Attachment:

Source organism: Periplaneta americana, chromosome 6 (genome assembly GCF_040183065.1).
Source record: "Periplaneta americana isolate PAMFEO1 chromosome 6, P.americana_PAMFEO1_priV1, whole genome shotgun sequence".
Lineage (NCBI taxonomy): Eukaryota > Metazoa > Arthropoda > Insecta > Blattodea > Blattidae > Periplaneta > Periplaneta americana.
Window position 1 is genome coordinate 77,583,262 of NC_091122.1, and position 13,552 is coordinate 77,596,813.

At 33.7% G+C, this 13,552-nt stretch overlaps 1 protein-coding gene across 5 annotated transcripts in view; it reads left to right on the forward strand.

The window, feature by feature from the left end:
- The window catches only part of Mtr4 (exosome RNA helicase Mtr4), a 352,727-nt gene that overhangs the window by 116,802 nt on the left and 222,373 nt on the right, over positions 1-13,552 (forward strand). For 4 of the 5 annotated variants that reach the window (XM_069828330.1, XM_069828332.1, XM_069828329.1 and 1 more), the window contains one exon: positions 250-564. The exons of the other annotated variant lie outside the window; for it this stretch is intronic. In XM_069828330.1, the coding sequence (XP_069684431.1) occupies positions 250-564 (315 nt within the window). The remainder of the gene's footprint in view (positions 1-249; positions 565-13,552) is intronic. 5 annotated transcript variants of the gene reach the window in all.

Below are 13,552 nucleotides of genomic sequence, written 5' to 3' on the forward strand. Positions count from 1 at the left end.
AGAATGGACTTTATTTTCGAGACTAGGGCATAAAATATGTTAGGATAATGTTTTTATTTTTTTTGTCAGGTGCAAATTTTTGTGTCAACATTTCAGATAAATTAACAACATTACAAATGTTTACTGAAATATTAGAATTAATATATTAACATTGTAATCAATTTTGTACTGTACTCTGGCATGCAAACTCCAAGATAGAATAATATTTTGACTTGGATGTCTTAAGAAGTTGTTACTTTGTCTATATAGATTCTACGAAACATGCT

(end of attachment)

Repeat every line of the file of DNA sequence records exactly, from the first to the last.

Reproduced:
Source organism: Periplaneta americana, chromosome 6 (genome assembly GCF_040183065.1).
Source record: "Periplaneta americana isolate PAMFEO1 chromosome 6, P.americana_PAMFEO1_priV1, whole genome shotgun sequence".
Lineage (NCBI taxonomy): Eukaryota > Metazoa > Arthropoda > Insecta > Blattodea > Blattidae > Periplaneta > Periplaneta americana.
Window position 1 is genome coordinate 77,583,262 of NC_091122.1, and position 13,552 is coordinate 77,596,813.

At 33.7% G+C, this 13,552-nt stretch overlaps 1 protein-coding gene across 5 annotated transcripts in view; it reads left to right on the forward strand.

The window, feature by feature from the left end:
- The window catches only part of Mtr4 (exosome RNA helicase Mtr4), a 352,727-nt gene that overhangs the window by 116,802 nt on the left and 222,373 nt on the right, over positions 1-13,552 (forward strand). For 4 of the 5 annotated variants that reach the window (XM_069828330.1, XM_069828332.1, XM_069828329.1 and 1 more), the window contains one exon: positions 250-564. The exons of the other annotated variant lie outside the window; for it this stretch is intronic. In XM_069828330.1, the coding sequence (XP_069684431.1) occupies positions 250-564 (315 nt within the window). The remainder of the gene's footprint in view (positions 1-249; positions 565-13,552) is intronic. 5 annotated transcript variants of the gene reach the window in all.

Below are 13,552 nucleotides of genomic sequence, written 5' to 3' on the forward strand. Positions count from 1 at the left end.
AGAATGGACTTTATTTTCGAGACTAGGGCATAAAATATGTTAGGATAATGTTTTTATTTTTTTTGTCAGGTGCAAATTTTTGTGTCAACATTTCAGATAAATTAACAACATTACAAATGTTTACTGAAATATTAGAATTAATATATTAACATTGTAATCAATTTTGTACTGTACTCTGGCATGCAAACTCCAAGATAGAATAATATTTTGACTTGGATGTCTTAAGAAGTTGTTACTTTGTCTATATAGATTCTACGAAACATGCT